Vidyya Medical News Service
Volume 6 Issue 31 Published - 14:00 UTC 08:00 EST 31-Jan-2004 Next Update - 14:00 UTC 08:00 EST 1-Feb-2004
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Researchers discover that a virus can naturally target and kill tumors
Mosquitoes are notorious for their ability to spread disease, but in some cases they may prove to be a boon instead of a bane. In a recent study, researchers at New York University School of Medicine found that one mosquito-borne virus automatically targets and kills tumor cells in mice. Most importantly, it does so while leaving healthy cells alone, a feature that may make it a promising treatment for some forms of cancer. more

New mode of action discovered for tamoxifen
First used to treat breast cancer more than 30 years ago, tamoxifen now is one of the most widely used breast cancer therapies. University of Iowa researchers have discovered a new mode of action for tamoxifen, which could lead to better targeting of the therapy and possibly the development of new anti-cancer drugs.  more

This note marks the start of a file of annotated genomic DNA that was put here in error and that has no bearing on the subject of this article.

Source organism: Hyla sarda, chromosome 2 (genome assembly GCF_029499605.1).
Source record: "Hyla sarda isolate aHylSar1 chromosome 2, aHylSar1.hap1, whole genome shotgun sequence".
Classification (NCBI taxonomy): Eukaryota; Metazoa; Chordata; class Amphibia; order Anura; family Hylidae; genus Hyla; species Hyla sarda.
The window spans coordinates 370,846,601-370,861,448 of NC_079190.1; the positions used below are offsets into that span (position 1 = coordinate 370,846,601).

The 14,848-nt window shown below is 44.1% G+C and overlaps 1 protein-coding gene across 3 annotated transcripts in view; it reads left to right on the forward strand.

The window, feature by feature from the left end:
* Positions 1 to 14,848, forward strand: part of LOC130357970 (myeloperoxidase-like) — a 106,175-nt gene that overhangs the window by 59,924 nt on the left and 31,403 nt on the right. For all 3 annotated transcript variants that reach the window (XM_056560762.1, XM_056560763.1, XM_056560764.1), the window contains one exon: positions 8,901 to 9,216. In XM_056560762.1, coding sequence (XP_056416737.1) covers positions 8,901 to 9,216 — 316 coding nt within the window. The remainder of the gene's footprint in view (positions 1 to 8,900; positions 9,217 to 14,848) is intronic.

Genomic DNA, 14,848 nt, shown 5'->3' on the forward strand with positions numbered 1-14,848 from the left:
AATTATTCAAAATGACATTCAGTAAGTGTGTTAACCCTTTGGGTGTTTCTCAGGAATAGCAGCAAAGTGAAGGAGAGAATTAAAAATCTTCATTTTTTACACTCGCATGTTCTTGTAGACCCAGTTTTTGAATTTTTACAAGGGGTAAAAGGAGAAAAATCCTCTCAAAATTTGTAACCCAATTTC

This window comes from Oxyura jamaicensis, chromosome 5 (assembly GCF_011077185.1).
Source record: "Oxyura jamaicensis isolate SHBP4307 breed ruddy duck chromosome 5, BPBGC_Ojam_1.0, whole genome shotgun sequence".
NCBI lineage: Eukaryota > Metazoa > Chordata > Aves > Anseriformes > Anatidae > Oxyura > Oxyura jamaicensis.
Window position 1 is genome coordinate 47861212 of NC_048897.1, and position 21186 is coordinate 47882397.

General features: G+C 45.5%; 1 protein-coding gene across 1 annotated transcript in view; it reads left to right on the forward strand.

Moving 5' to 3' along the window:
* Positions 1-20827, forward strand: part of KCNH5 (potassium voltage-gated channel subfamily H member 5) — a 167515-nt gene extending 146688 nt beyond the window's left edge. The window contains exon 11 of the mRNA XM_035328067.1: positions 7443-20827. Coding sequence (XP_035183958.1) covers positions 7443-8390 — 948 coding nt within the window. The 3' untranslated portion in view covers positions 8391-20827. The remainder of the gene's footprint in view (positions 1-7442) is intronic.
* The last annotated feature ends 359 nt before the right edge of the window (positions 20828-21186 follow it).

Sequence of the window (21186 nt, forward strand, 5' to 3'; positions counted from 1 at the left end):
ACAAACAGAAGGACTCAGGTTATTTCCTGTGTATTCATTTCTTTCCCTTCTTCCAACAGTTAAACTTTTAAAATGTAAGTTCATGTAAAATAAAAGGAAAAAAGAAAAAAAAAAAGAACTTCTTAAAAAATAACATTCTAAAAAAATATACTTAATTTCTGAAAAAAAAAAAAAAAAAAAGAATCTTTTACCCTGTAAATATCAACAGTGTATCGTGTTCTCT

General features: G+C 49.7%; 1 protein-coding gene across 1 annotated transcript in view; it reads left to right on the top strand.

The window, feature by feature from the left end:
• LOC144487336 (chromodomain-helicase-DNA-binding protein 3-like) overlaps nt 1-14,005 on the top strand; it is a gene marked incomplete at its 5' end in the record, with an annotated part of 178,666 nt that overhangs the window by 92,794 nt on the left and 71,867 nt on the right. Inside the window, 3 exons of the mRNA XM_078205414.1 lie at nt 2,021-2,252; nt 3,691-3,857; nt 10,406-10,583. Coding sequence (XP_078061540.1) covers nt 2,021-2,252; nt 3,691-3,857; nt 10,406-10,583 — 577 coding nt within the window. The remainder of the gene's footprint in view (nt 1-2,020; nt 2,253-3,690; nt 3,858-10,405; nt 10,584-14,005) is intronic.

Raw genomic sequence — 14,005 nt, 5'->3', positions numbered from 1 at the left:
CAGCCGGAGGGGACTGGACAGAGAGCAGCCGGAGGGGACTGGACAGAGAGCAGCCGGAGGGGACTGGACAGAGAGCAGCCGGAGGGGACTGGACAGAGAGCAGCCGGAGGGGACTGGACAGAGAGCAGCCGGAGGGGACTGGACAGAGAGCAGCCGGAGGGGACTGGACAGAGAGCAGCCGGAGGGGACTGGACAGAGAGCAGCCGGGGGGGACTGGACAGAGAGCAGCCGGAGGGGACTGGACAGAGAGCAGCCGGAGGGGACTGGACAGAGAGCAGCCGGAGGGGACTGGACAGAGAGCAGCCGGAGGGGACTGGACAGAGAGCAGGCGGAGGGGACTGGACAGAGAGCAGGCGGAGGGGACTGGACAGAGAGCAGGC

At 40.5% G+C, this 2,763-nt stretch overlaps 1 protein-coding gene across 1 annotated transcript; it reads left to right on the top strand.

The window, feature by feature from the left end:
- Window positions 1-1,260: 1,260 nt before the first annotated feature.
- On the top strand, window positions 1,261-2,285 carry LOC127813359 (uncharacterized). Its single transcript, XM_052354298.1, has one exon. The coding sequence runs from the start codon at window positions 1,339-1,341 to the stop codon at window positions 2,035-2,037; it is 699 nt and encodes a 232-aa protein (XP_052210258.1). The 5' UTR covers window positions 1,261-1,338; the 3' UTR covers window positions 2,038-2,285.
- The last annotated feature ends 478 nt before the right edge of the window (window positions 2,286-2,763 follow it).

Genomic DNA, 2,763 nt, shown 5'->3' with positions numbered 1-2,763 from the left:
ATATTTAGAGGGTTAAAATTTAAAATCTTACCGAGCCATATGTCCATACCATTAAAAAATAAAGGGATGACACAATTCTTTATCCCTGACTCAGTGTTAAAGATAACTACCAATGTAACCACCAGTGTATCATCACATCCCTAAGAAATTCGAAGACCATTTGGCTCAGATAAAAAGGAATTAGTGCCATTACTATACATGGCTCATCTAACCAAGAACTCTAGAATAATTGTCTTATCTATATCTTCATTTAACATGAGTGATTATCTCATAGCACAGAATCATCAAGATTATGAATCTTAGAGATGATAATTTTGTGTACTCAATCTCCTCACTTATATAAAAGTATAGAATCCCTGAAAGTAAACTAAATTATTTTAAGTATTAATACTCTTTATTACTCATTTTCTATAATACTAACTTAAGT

Prescribing information: Nolvadex (tamoxifen)
Nolvadex is an antiestrogen that works by blocking estrogen in breast tissue. While estrogen doesn’t actually cause breast cancer, it may stimulate its growth, feeding the cancer. Get the prescribing information in today's issue of Vidyya.  more


Chemists introduce new family of antioxidants that are up to 100 times more effective than Vitamin E
“Vitamin E is nature's antioxidant and people have been trying to improve upon it for more than 20 years with only marginal success. We have taken a very big step in the right direction,” says Ned A. Porter, the Stevenson Chair of Chemistry at Vanderbilt.  more

Researchers create lung cancer 'cluster bombs'
The butcher, the baker, and the candlestick maker may be more famous, but the pharmacist, the engineer, and the doctor may be onto something big.  more

University of Arizona researchers measuring perchlorate levels in lettuce
A leak from a rocket fuel plant into the groundwater near Henderson, Nev., near Las Vegas, has led to perchlorate contamination in the lower Colorado River. As the river moves from Nevada to Mexico the water is redirected for urban, industrial and agricultural use. Colorado River water is used for both drinking and irrigation throughout the region.  more

Avian influenza A(H5N1) - update: Virus confirmed in China
Health and agricultural authorities in China yesterday informed WHO of further outbreaks of highly pathogenic H5N1 avian influenza in poultry. The outbreaks, which are laboratory confirmed, have been detected in Hunan and Hebei provinces. more

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